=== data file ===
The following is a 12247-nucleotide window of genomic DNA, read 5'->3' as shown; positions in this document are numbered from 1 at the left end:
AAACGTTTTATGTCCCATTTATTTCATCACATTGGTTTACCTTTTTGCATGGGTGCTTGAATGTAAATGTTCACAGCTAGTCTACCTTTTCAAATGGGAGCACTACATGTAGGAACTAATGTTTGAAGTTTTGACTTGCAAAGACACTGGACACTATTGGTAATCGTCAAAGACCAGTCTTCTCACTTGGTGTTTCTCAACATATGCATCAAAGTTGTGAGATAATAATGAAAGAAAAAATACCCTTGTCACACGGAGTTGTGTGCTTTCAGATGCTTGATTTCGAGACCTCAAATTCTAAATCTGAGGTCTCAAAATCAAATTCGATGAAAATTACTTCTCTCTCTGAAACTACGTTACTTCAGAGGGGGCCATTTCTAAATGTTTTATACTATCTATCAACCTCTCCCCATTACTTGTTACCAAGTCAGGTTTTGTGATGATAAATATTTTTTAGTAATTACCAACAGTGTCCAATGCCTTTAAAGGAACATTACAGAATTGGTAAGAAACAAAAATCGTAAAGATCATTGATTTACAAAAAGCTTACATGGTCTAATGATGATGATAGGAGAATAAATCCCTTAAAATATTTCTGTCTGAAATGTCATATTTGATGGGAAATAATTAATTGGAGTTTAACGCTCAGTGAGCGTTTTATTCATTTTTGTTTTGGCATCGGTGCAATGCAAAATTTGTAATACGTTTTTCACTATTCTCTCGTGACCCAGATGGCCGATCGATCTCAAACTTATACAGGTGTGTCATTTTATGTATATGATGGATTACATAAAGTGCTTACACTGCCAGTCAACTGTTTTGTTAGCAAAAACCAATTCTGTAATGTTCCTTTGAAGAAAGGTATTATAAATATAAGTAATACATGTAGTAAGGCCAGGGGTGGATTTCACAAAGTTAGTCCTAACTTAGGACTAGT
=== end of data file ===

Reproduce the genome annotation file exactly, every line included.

The following is a 12247-nucleotide window of genomic DNA, read 5'->3' as shown; positions in this document are numbered from 1 at the left end:
AAACGTTTTATGTCCCATTTATTTCATCACATTGGTTTACCTTTTTGCATGGGTGCTTGAATGTAAATGTTCACAGCTAGTCTACCTTTTCAAATGGGAGCACTACATGTAGGAACTAATGTTTGAAGTTTTGACTTGCAAAGACACTGGACACTATTGGTAATCGTCAAAGACCAGTCTTCTCACTTGGTGTTTCTCAACATATGCATCAAAGTTGTGAGATAATAATGAAAGAAAAAATACCCTTGTCACACGGAGTTGTGTGCTTTCAGATGCTTGATTTCGAGACCTCAAATTCTAAATCTGAGGTCTCAAAATCAAATTCGATGAAAATTACTTCTCTCTCTGAAACTACGTTACTTCAGAGGGGGCCATTTCTAAATGTTTTATACTATCTATCAACCTCTCCCCATTACTTGTTACCAAGTCAGGTTTTGTGATGATAAATATTTTTTAGTAATTACCAACAGTGTCCAATGCCTTTAAAGGAACATTACAGAATTGGTAAGAAACAAAAATCGTAAAGATCATTGATTTACAAAAAGCTTACATGGTCTAATGATGATGATAGGAGAATAAATCCCTTAAAATATTTCTGTCTGAAATGTCATATTTGATGGGAAATAATTAATTGGAGTTTAACGCTCAGTGAGCGTTTTATTCATTTTTGTTTTGGCATCGGTGCAATGCAAAATTTGTAATACGTTTTTCACTATTCTCTCGTGACCCAGATGGCCGATCGATCTCAAACTTATACAGGTGTGTCATTTTATGTATATGATGGATTACATAAAGTGCTTACACTGCCAGTCAACTGTTTTGTTAGCAAAAACCAATTCTGTAATGTTCCTTTGAAGAAAGGTATTATAAATATAAGTAATACATGTAGTAAGGCCAGGGGTGGATTTCACAAAGTTAGTCCTAACTTAGGACTAGT